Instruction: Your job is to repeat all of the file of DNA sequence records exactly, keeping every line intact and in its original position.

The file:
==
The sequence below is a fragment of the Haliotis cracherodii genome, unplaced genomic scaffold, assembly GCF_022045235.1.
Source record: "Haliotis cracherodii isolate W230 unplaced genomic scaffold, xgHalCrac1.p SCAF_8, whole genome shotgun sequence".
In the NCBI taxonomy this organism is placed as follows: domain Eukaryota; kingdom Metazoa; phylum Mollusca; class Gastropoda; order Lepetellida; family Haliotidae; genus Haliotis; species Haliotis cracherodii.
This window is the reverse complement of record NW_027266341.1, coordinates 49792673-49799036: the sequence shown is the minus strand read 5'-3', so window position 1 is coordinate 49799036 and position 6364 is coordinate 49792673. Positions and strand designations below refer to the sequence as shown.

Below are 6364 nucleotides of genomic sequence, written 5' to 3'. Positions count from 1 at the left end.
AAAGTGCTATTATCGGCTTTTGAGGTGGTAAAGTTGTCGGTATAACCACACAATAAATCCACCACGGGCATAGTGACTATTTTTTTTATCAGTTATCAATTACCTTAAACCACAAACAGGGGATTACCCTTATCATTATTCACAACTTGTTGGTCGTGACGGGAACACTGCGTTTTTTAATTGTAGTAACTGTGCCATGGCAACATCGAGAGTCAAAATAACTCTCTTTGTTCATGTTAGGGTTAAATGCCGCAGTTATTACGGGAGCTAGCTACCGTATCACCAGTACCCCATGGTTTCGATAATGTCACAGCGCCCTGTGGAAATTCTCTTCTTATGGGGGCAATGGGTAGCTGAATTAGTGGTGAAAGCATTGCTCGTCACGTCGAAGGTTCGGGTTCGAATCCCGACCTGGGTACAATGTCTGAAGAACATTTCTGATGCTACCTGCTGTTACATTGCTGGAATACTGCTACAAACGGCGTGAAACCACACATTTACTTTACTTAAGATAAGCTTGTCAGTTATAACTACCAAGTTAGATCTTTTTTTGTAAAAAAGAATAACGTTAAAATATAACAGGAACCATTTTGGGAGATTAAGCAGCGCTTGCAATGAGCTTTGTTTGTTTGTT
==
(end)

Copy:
The sequence below is a fragment of the Haliotis cracherodii genome, unplaced genomic scaffold, assembly GCF_022045235.1.
Source record: "Haliotis cracherodii isolate W230 unplaced genomic scaffold, xgHalCrac1.p SCAF_8, whole genome shotgun sequence".
In the NCBI taxonomy this organism is placed as follows: domain Eukaryota; kingdom Metazoa; phylum Mollusca; class Gastropoda; order Lepetellida; family Haliotidae; genus Haliotis; species Haliotis cracherodii.
This window is the reverse complement of record NW_027266341.1, coordinates 49792673-49799036: the sequence shown is the minus strand read 5'-3', so window position 1 is coordinate 49799036 and position 6364 is coordinate 49792673. Positions and strand designations below refer to the sequence as shown.

Below are 6364 nucleotides of genomic sequence, written 5' to 3'. Positions count from 1 at the left end.
AAAGTGCTATTATCGGCTTTTGAGGTGGTAAAGTTGTCGGTATAACCACACAATAAATCCACCACGGGCATAGTGACTATTTTTTTTATCAGTTATCAATTACCTTAAACCACAAACAGGGGATTACCCTTATCATTATTCACAACTTGTTGGTCGTGACGGGAACACTGCGTTTTTTAATTGTAGTAACTGTGCCATGGCAACATCGAGAGTCAAAATAACTCTCTTTGTTCATGTTAGGGTTAAATGCCGCAGTTATTACGGGAGCTAGCTACCGTATCACCAGTACCCCATGGTTTCGATAATGTCACAGCGCCCTGTGGAAATTCTCTTCTTATGGGGGCAATGGGTAGCTGAATTAGTGGTGAAAGCATTGCTCGTCACGTCGAAGGTTCGGGTTCGAATCCCGACCTGGGTACAATGTCTGAAGAACATTTCTGATGCTACCTGCTGTTACATTGCTGGAATACTGCTACAAACGGCGTGAAACCACACATTTACTTTACTTAAGATAAGCTTGTCAGTTATAACTACCAAGTTAGATCTTTTTTTGTAAAAAAGAATAACGTTAAAATATAACAGGAACCATTTTGGGAGATTAAGCAGCGCTTGCAATGAGCTTTGTTTGTTTGTT